Saturday, July 21, 2012

Review: "The Dark Knight Rises," But the Movie is Bloated

TRASH IN MY EYE No. 58 (of 2012) by Leroy Douresseaux

The Dark Knight Rises (2012)
Running time: 164 minutes (2 hours, 44 minutes)
MPAA – PG-13 for intense sequences of violence and action, some sensuality and language
DIRECTOR: Christopher Nolan
WRITERS: Jonathan Nolan and Christopher Nolan; from a story by David S. Goyer and Christopher Nolan (based upon the characters created by Bob Kane and Bill Finger)
PRODUCERS: Christopher Nolan, Charles Roven, and Emma Thomas
CINEMATOGRAPHER: Wally Pfister (D.o.P.)
EDITOR: Lee Smith
COMPOSER: Hans Zimmer


Starring: Christian Bale, Tom Hardy, Anne Hathaway, Michael Caine, Gary Oldman, Morgan Freeman, Marion Cotillard, Joseph Gordon-Levitt, Matthew Modine, Cillian Murphy, Ben Mendelsohn, Burn Gorman, Tom Conti, and Liam Neeson

The subject of this movie review is The Dark Knight Rises, a film directed by Christopher Nolan. It is a sequel to The Dark Knight and is also the third film in Nolan’s “The Dark Knight trilogy,” which began with 2005’s Batman Begins. The Dark Knight Rises is a highly-anticipated film, and I have been anxious to see it for some time.

Now, that I’ve seen The Dark Knight Rises, I must admit that I did not like it. In fact, not long into the movie, I was bored with it and, three times I considered walking out of the theatre. The Dark Knight Rises has some interesting ideas, characters, and subplots, but they don’t really come together to form a complete movies. The story elements feel like they are building up to something big; the film is like a constant upsurge of anticipation that never delivers. Too often, scenes ultimately deliver an anti-climax.

The Dark Knight Rises opens eight years after the events that closed The Dark Knight, which saw Batman (Christian Bale) vanishing into the night after he made it seem as if he (Batman) had killed District Attorney Harvey Dent. By assuming the blame for Dent’s demise, Batman sacrificed everything for what he and Commissioner James Gordon (Gary Oldman) both hoped was the greater good. In a sense, that worked. As the film begins, organized crime in Gotham City is dead.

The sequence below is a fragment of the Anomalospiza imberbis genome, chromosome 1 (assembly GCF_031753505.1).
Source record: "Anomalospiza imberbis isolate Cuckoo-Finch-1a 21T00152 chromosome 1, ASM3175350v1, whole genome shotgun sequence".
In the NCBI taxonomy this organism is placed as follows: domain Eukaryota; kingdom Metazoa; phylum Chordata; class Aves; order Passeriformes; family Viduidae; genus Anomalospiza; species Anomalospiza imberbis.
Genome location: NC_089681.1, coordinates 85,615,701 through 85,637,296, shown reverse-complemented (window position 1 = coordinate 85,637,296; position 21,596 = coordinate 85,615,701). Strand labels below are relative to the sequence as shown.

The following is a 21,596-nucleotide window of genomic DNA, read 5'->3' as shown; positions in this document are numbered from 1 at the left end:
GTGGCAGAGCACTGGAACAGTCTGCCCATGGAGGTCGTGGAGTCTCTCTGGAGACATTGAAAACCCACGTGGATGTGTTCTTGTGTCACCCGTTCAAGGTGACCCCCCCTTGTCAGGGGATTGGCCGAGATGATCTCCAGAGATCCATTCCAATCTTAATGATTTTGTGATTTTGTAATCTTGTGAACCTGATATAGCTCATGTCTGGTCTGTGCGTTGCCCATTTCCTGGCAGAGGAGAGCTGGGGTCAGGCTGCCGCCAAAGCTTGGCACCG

Bruce Wayne (Christian Bale) has given up being Batman and lives in seclusion, but his meeting with Selina Kyle (Anne Hathaway), a cunning cat burglar gets him interested in what is currently happening in the city. Meanwhile, a masked terrorist called Bane (Tom Hardy) has come to Gotham to tear the city down in the name of revolution. Bane’s acts of destruction and terror drive Bruce out of his self-imposed exile, but Batman may be no match for Bane

Although the film runs at nearly 2¾ hours, The Dark Knight Rises did not seem too long to me. It did seem bloated. The film does have some good action set pieces, but they combine to form a movie that is too damned loud and obnoxious. Talk about full of sound and fury, signifying nothing. Speaking of loud: Hans Zimmer’s score is comically overdone, even farcical. Every time something momentous is about to be said or done, Zimmer unleashes ear-drum pounding brass and Ragnorok synth. The music makes the movie seem either pretentious or a joke.

The new characters are interesting, but they’re equally pompous and hollow. Anne Hathaway has a great moment as Selina Kyle when the character first meets Bruce Wayne that is deliciously cool. After that, the character comes across as tacked-on. Nolan is too coy about her; is she villainess or anti-hero? Please, make up your mind, Mr. Director. Joseph Gordon-Levitt’s John Blake is a good character lost in the excesses of this movie. Tom Hardy’s Bane is scary, but his frightfulness is mitigated by this story’s murky intentions. Utterly underutilized are two supporting characters: Bruce Wayne’s business rival, John Daggett (Ben Mendelsohn), and his assistant, Stryver (Burn Gorman). The actors give this film’s best performances, and the characters are this movie’s dynamic duo. I was sad when they “left” the story.

All of The Dark Knight Rises’ characters, settings, sub-plots, and action don’t lead from point A to point B – beginning, middle, and end. They come together as one huge rambling wreck that eventually crashes, which we can call the end of the movie. The story is a good idea, but the screenplay is overkill. This is Christopher Nolan’s worst major film to date. If I did not know better, I would think that Joel Schumacher had directed The Dark Knight Rises, but this movie’s self-importance reminds me that this is a Chris Nolan flick.

4 of 10

Saturday, July 21, 2012


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